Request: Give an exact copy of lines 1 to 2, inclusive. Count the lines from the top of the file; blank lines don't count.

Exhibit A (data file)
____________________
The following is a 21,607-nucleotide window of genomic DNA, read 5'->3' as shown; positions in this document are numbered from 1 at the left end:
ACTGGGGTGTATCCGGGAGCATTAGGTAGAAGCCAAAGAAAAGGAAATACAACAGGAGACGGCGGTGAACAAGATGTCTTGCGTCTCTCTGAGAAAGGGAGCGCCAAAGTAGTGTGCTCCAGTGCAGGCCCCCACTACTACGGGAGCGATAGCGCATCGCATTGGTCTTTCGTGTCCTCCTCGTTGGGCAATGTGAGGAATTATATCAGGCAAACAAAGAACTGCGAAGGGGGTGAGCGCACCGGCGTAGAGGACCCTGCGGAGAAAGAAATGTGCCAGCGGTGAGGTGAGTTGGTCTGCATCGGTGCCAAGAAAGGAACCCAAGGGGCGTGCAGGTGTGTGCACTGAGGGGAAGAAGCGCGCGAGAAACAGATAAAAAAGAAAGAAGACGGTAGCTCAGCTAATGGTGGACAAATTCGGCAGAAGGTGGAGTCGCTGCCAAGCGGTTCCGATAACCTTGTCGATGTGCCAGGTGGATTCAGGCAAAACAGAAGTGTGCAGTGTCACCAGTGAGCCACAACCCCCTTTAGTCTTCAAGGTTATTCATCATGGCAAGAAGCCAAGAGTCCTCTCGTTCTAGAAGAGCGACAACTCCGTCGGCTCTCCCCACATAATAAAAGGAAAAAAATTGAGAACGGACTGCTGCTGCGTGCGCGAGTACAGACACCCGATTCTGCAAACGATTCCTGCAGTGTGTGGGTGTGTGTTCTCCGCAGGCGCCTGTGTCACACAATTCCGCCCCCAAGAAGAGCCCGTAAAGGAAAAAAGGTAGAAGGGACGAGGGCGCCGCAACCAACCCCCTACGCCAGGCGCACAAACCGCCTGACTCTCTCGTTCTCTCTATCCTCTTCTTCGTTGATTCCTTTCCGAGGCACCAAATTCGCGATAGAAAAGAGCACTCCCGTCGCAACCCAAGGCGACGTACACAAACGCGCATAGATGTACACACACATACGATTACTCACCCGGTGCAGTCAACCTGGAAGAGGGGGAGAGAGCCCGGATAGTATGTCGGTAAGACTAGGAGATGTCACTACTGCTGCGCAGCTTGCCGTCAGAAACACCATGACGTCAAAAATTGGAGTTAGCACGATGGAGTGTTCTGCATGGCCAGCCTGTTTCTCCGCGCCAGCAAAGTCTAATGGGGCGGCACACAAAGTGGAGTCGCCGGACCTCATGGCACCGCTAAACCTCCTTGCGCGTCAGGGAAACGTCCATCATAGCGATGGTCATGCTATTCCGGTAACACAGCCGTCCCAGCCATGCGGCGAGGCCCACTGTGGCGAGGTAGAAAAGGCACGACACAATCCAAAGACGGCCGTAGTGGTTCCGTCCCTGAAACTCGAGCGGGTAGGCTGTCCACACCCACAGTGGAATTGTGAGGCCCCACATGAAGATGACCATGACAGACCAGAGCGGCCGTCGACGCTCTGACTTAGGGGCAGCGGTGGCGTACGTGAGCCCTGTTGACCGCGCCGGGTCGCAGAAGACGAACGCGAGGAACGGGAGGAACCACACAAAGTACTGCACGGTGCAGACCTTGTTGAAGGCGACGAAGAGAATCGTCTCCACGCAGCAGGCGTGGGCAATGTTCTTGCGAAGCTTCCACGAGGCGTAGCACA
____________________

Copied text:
The following is a 21,607-nucleotide window of genomic DNA, read 5'->3' as shown; positions in this document are numbered from 1 at the left end:
ACTGGGGTGTATCCGGGAGCATTAGGTAGAAGCCAAAGAAAAGGAAATACAACAGGAGACGGCGGTGAACAAGATGTCTTGCGTCTCTCTGAGAAAGGGAGCGCCAAAGTAGTGTGCTCCAGTGCAGGCCCCCACTACTACGGGAGCGATAGCGCATCGCATTGGTCTTTCGTGTCCTCCTCGTTGGGCAATGTGAGGAATTATATCAGGCAAACAAAGAACTGCGAAGGGGGTGAGCGCACCGGCGTAGAGGACCCTGCGGAGAAAGAAATGTGCCAGCGGTGAGGTGAGTTGGTCTGCATCGGTGCCAAGAAAGGAACCCAAGGGGCGTGCAGGTGTGTGCACTGAGGGGAAGAAGCGCGCGAGAAACAGATAAAAAAGAAAGAAGACGGTAGCTCAGCTAATGGTGGACAAATTCGGCAGAAGGTGGAGTCGCTGCCAAGCGGTTCCGATAACCTTGTCGATGTGCCAGGTGGATTCAGGCAAAACAGAAGTGTGCAGTGTCACCAGTGAGCCACAACCCCCTTTAGTCTTCAAGGTTATTCATCATGGCAAGAAGCCAAGAGTCCTCTCGTTCTAGAAGAGCGACAACTCCGTCGGCTCTCCCCACATAATAAAAGGAAAAAAATTGAGAACGGACTGCTGCTGCGTGCGCGAGTACAGACACCCGATTCTGCAAACGATTCCTGCAGTGTGTGGGTGTGTGTTCTCCGCAGGCGCCTGTGTCACACAATTCCGCCCCCAAGAAGAGCCCGTAAAGGAAAAAAGGTAGAAGGGACGAGGGCGCCGCAACCAACCCCCTACGCCAGGCGCACAAACCGCCTGACTCTCTCGTTCTCTCTATCCTCTTCTTCGTTGATTCCTTTCCGAGGCACCAAATTCGCGATAGAAAAGAGCACTCCCGTCGCAACCCAAGGCGACGTACACAAACGCGCATAGATGTACACACACATACGATTACTCACCCGGTGCAGTCAACCTGGAAGAGGGGGAGAGAGCCCGGATAGTATGTCGGTAAGACTAGGAGATGTCACTACTGCTGCGCAGCTTGCCGTCAGAAACACCATGACGTCAAAAATTGGAGTTAGCACGATGGAGTGTTCTGCATGGCCAGCCTGTTTCTCCGCGCCAGCAAAGTCTAATGGGGCGGCACACAAAGTGGAGTCGCCGGACCTCATGGCACCGCTAAACCTCCTTGCGCGTCAGGGAAACGTCCATCATAGCGATGGTCATGCTATTCCGGTAACACAGCCGTCCCAGCCATGCGGCGAGGCCCACTGTGGCGAGGTAGAAAAGGCACGACACAATCCAAAGACGGCCGTAGTGGTTCCGTCCCTGAAACTCGAGCGGGTAGGCTGTCCACACCCACAGTGGAATTGTGAGGCCCCACATGAAGATGACCATGACAGACCAGAGCGGCCGTCGACGCTCTGACTTAGGGGCAGCGGTGGCGTACGTGAGCCCTGTTGACCGCGCCGGGTCGCAGAAGACGAACGCGAGGAACGGGAGGAACCACACAAAGTACTGCACGGTGCAGACCTTGTTGAAGGCGACGAAGAGAATCGTCTCCACGCAGCAGGCGTGGGCAATGTTCTTGCGAAGCTTCCACGAGGCGTAGCACA